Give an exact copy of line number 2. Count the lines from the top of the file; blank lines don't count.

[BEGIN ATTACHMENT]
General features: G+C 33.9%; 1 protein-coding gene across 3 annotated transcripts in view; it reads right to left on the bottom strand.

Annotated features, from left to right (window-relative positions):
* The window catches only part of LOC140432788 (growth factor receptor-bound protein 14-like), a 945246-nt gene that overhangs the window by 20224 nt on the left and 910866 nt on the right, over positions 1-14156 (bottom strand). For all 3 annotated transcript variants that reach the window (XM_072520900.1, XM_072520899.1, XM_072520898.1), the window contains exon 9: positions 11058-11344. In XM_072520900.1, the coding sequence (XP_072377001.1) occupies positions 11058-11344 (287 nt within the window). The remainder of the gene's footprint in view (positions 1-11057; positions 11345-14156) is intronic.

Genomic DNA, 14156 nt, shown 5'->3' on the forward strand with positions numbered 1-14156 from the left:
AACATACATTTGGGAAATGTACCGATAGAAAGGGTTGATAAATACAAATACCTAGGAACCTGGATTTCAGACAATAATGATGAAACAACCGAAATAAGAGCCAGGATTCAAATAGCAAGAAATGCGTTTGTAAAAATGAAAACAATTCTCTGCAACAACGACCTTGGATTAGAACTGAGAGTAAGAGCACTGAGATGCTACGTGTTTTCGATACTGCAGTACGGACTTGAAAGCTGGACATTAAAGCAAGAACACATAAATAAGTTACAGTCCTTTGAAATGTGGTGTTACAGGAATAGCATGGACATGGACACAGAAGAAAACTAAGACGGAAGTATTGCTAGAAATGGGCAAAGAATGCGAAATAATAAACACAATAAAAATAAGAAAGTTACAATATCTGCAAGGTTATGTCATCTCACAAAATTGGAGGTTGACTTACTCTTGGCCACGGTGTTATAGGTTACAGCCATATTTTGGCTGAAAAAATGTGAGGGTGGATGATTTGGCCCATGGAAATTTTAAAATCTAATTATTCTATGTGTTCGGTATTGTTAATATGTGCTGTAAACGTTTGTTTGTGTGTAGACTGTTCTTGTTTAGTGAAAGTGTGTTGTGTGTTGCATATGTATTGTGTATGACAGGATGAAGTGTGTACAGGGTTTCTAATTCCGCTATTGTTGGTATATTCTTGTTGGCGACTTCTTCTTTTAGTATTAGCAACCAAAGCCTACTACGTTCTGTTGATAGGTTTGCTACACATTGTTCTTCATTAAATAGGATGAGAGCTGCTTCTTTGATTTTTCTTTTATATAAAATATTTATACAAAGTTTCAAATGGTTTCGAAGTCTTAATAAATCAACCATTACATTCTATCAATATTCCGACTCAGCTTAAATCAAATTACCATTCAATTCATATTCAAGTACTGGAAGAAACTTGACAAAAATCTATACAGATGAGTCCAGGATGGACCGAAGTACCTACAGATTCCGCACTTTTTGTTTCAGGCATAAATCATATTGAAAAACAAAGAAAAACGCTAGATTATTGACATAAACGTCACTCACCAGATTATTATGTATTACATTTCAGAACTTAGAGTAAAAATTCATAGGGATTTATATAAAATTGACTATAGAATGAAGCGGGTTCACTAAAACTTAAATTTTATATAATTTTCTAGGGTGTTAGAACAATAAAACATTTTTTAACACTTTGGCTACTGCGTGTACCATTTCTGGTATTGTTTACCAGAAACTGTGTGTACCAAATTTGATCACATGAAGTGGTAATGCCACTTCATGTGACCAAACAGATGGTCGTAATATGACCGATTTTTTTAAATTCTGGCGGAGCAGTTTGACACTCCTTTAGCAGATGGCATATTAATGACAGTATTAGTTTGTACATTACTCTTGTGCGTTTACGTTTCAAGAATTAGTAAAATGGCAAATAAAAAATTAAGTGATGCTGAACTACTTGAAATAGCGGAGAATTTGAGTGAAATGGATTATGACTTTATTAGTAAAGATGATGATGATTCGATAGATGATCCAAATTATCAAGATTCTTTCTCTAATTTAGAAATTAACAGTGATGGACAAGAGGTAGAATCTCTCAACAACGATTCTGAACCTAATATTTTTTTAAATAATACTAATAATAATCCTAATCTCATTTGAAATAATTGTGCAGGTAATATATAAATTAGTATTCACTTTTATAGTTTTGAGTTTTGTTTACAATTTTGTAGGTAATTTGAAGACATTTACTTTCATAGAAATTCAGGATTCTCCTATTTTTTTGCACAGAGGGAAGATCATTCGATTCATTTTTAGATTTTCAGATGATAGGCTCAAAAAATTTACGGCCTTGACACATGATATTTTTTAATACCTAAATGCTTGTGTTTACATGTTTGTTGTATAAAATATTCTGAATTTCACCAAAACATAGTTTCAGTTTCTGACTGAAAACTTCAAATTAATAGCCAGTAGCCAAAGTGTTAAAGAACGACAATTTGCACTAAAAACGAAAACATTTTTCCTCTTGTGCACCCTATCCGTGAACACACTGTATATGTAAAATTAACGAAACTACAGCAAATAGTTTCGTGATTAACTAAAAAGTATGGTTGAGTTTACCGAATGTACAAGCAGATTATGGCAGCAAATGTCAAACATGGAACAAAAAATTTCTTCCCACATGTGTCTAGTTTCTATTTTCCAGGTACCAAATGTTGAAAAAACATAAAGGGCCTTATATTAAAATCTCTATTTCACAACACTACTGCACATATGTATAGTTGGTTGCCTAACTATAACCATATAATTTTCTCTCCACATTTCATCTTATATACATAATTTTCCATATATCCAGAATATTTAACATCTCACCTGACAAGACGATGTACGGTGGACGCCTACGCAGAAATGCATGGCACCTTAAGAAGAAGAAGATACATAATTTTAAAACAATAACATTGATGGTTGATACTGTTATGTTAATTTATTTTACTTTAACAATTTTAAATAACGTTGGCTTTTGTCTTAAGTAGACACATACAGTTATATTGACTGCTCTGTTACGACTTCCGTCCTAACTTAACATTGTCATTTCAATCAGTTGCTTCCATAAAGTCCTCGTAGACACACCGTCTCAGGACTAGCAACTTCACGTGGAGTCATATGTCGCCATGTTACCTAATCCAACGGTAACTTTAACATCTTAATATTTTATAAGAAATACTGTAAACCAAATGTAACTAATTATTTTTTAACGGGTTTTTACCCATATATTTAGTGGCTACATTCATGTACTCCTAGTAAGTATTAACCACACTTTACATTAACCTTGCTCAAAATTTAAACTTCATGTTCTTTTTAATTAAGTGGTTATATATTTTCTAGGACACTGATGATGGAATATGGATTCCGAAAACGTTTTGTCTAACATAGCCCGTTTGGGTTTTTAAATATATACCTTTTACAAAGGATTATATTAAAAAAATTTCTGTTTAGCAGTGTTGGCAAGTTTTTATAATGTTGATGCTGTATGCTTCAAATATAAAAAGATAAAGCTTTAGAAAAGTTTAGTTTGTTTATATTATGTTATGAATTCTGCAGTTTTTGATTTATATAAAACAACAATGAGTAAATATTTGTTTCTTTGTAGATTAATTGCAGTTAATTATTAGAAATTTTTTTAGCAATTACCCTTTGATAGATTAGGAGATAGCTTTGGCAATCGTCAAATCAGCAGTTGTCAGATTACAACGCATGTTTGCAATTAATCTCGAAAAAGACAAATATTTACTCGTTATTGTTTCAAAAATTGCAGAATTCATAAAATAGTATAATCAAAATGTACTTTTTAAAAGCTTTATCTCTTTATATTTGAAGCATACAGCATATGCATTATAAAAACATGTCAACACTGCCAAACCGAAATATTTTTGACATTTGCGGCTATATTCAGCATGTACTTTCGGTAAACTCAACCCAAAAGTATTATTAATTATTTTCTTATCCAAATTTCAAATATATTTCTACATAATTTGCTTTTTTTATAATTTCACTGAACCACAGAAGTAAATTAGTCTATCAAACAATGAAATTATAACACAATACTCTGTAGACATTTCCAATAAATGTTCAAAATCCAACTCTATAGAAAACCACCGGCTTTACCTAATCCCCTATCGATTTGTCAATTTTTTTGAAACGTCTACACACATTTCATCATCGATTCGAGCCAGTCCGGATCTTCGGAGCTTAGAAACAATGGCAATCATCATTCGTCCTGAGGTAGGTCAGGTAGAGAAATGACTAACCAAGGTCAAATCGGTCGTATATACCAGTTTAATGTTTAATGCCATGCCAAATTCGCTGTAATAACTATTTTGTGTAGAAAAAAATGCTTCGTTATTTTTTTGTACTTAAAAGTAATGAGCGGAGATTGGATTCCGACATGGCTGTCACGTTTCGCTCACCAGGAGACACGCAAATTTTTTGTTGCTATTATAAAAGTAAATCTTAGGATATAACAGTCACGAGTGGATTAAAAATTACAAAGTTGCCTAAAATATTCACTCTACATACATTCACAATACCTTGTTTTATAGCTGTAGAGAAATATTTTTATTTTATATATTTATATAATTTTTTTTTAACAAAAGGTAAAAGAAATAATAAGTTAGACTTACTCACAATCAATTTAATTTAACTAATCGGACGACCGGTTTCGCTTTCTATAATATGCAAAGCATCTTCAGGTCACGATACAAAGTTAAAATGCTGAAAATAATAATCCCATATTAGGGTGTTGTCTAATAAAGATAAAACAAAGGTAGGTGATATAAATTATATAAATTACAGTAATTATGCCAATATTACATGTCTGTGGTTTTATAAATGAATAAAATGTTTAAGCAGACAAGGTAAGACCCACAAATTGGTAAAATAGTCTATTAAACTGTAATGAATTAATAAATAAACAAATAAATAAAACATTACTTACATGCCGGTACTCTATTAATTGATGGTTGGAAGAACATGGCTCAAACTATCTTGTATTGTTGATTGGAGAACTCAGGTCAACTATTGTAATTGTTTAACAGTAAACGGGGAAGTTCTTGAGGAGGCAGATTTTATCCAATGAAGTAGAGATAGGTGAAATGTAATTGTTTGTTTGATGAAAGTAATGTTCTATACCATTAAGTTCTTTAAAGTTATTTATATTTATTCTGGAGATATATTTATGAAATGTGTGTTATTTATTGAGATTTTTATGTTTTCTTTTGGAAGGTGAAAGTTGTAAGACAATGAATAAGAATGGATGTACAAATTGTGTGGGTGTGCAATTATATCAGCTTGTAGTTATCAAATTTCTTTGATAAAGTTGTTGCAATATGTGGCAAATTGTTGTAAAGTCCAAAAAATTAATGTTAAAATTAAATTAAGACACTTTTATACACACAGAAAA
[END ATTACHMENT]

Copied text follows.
Annotated features, from left to right (window-relative positions):